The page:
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United States v. Thomes

United States District Court, District of Maine

August 19, 2014


United States of America Represented, Darcie N. McElwee Assistant United States Attorney.

Renee Thomes, Defendant Represented, J. Hillary Billings Federal Defender’s Office.


D. Brock Hornby, United States District Judge.

I heard oral argument on July 23, 2014 on the defendant Renee Thomes’ motion to sever. Mot. to Sever (ECF No. 81). Although the defendant Renee Thomes has asked for more time to “comb the discovery materials” to look for additional grounds for her motion. Mot. to Extend Deadline for Filing Motions in Limine at 2 (ECF No. 111). I conclude that she has had enough time, leading up to the filing of the written motion, during the time before oral argument, and then during the extra time I allowed following the hearing for filing motions in limine. The other parties are entitled to a ruling now in order to be able to prepare their cases accordingly.

The co-defendants Theodore Thomes and Renee Thomes are husband and wife, both charged in one count with knowingly possessing stolen firearms on June 28, 2012. Superseding Indictment, Count Four (ECF No. 87). Theodore Thomes is also charged with being a felon in possession on that date and an additional date, December 23, 2011, Superseding Indictment, Counts One and Three, and with knowingly possessing the stolen firearms on that additional date as well, Superseding Indictment, Count Two. Joinder of the two defendants is proper under Fed. R. Crim. P. 8. The question is whether severance is appropriate under Rule 14 because of prejudice in a joint trial.

Renee Thomes argues that a joint trial will prejudice her case in the following ways.

a. Introduction of Theodore Thomes’ felony convictions will lead to spillover prejudice against her.
b. If she takes the stand in her own defense, she will end up surrendering her marital privilege and testifying against her husband, whereas she could refuse to testify at his separate trial on the basis of marital privilege.
c. If Theodore Thomes’ out-of-court statements are admitted against him at a joint trial and he exercises his 5th amendment right not to testify, she will be unable to cross-examine him even though his statements may well implicate her. If that were to happen, it would require severance or some other relief. Bruton v. United States, 391 U.S. 123 (1968).

I conclude that none of these arguments, alone or in combination, justifies severance.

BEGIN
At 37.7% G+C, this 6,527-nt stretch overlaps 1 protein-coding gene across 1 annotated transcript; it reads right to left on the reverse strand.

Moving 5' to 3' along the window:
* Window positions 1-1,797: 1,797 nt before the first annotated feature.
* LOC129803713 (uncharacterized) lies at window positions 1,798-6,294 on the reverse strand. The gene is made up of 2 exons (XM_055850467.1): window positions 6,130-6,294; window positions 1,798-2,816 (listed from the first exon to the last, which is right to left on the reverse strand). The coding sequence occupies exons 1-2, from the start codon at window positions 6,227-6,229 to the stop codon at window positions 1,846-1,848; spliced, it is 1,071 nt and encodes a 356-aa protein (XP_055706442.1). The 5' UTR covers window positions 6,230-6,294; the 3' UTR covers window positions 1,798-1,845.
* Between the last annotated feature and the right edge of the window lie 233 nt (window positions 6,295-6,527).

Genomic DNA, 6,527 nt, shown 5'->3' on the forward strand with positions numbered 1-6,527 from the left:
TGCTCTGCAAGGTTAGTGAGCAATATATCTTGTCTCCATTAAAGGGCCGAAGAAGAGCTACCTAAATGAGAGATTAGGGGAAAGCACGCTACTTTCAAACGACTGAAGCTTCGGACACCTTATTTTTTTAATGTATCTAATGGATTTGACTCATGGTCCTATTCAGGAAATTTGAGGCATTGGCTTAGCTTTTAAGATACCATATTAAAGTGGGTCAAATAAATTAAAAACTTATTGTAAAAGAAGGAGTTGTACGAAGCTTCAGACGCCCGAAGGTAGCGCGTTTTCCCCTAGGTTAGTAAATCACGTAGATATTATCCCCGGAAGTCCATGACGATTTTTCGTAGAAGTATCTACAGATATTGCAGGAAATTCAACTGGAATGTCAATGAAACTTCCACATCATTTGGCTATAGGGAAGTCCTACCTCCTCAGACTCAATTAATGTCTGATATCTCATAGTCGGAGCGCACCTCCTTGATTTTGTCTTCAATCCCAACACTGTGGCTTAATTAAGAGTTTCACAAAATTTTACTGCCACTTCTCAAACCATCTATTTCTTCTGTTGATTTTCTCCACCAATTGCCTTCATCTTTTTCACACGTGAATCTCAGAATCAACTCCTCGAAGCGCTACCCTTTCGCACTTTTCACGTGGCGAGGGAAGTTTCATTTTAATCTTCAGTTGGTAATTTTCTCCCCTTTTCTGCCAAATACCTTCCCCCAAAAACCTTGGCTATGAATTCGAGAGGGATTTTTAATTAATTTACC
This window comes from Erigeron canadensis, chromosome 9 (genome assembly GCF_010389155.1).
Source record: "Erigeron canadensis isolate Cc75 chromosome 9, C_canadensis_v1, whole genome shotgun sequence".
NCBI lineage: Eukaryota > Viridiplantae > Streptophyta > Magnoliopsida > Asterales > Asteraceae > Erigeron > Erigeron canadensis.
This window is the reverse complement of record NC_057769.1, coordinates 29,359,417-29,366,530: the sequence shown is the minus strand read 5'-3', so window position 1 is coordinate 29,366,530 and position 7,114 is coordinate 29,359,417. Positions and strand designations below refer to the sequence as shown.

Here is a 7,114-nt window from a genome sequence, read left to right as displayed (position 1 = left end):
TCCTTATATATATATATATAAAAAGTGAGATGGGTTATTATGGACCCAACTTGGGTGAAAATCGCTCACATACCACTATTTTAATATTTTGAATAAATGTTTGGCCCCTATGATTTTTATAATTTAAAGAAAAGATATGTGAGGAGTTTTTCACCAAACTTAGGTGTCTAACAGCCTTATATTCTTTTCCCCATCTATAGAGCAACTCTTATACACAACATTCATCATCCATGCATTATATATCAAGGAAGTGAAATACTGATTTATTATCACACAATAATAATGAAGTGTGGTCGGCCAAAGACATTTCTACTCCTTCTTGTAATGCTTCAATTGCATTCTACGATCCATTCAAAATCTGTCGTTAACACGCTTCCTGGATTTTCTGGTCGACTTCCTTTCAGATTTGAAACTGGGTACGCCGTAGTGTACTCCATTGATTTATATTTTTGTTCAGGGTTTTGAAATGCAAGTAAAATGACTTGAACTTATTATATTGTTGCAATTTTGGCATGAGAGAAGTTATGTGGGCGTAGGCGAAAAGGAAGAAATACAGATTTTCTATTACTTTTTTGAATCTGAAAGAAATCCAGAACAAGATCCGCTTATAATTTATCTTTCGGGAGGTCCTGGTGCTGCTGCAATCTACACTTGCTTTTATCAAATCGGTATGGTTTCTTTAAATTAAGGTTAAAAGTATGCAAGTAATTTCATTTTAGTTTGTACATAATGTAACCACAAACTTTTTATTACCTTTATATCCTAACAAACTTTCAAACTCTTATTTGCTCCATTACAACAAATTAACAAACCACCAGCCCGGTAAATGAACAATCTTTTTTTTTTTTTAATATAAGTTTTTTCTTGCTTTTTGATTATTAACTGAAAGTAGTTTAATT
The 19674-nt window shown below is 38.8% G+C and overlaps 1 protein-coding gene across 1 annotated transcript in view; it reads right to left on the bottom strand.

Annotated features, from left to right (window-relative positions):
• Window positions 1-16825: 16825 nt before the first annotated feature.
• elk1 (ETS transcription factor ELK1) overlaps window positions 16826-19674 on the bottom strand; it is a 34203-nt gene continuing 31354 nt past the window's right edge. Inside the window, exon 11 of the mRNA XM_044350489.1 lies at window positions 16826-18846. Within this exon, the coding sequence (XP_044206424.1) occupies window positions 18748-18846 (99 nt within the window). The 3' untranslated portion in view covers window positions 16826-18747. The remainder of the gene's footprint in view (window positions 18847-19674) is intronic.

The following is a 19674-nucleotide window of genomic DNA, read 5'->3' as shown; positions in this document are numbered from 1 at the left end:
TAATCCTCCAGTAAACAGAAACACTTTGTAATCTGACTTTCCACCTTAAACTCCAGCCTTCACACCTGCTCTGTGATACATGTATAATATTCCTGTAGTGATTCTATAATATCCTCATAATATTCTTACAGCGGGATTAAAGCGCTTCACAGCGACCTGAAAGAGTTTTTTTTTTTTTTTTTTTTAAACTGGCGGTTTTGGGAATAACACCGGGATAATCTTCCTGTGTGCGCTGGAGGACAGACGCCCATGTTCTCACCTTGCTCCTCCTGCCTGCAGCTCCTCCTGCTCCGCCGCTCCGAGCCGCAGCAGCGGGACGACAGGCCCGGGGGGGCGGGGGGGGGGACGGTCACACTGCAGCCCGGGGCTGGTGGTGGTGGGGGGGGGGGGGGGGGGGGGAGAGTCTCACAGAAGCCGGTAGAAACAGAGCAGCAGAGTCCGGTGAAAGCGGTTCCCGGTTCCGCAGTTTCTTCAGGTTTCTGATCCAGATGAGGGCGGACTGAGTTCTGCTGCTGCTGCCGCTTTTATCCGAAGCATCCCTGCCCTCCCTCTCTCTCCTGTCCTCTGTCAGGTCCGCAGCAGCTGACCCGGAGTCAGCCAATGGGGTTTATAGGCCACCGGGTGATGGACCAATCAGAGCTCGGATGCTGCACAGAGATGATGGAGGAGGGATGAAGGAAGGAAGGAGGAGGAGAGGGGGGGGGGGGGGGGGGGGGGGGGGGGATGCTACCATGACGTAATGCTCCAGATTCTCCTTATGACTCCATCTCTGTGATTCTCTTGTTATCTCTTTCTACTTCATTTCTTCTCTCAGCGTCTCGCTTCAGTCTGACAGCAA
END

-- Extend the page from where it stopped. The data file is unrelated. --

Introduction of Theodore Thomes’ felony convictions at a joint trial where he is charged with being a felon in possession does not justify severance. First, to establish that Theodore Thomes was prohibited from possessing firearms, under Old Chief v. United States, 519 U.S. 172, 177 (1997), it will be sufficient for the government to establish that Theodore Thomes is a convicted felon. The government need not be permitted to establish the nature of the crime (beyond the fact that it is a felony) or the number of convictions. The government and Theodore Thomes expect to reach a stipulation on this element. Second, I can instruct the jury about the limited relevance of his conviction and that it has no bearing on the jury’s consideration of whether the government can prove its case that Renee Thomes knew that the firearms were stolen. (Her lawyer says that she does not contest the element of possession, only whether she had the necessary mens rea.) Third, the feared spill-over prejudice is highly unlikely. A jury is unlikely to use Theodore Thomes’ criminal background in determining whether Renee Thomes knew that the firearms were stolen.

With respect to the marital privilege argument, the government may not call Renee Thomes as a witness at a joint trial. If she chooses to exercise her constitutional right to testify at the joint trial, however, then she will surrender her marital privilege. The cases generally hold that result is acceptable. Rene Thomes has a constitutional right to testify in her own behalf, but only a privilege not to testify against her husband, and it is not improper to allow the exercise of her right to void her privilege. United States v. Artates, 2012 WL 6597752, *2-*3 (D. Hawai’i Dec. 18, 2012); United States v. Manfredi, 628 F.Supp.2d 608, 648-49 (W. D. Pa. 2009); United States v. Ferrer, 2008 WL 4890034, *3 (M.D. Pa. Nov. 12, 2008); United States v. Freeman, 694 F.Supp. 190, 191 (E.D. Va. 1988); United States v. Sasso, 78 F.R.D. 292 (S.D.N.Y. 1977). I also observe that neither defendant is contending that a joint trial somehow prevents exculpatory testimony from the other. Renee Thomes is not entitled to severance merely because she would rather not testify against her husband at a joint trial.

The Bruton issue is the most serious.[1] The parties agreed that because the defendant knows the statements that the government will use, it is unnecessary to conduct an in camera inspection under Rule 14(b). At the hearing, the assistant U.S. Attorney went through all the out-of-court statements of Theodore Thomes that Renee Thomes’ counsel considers prejudicial to her and, as to most, stated that the government will not use them in its case in chief. For the few statements that it will use, I find ...

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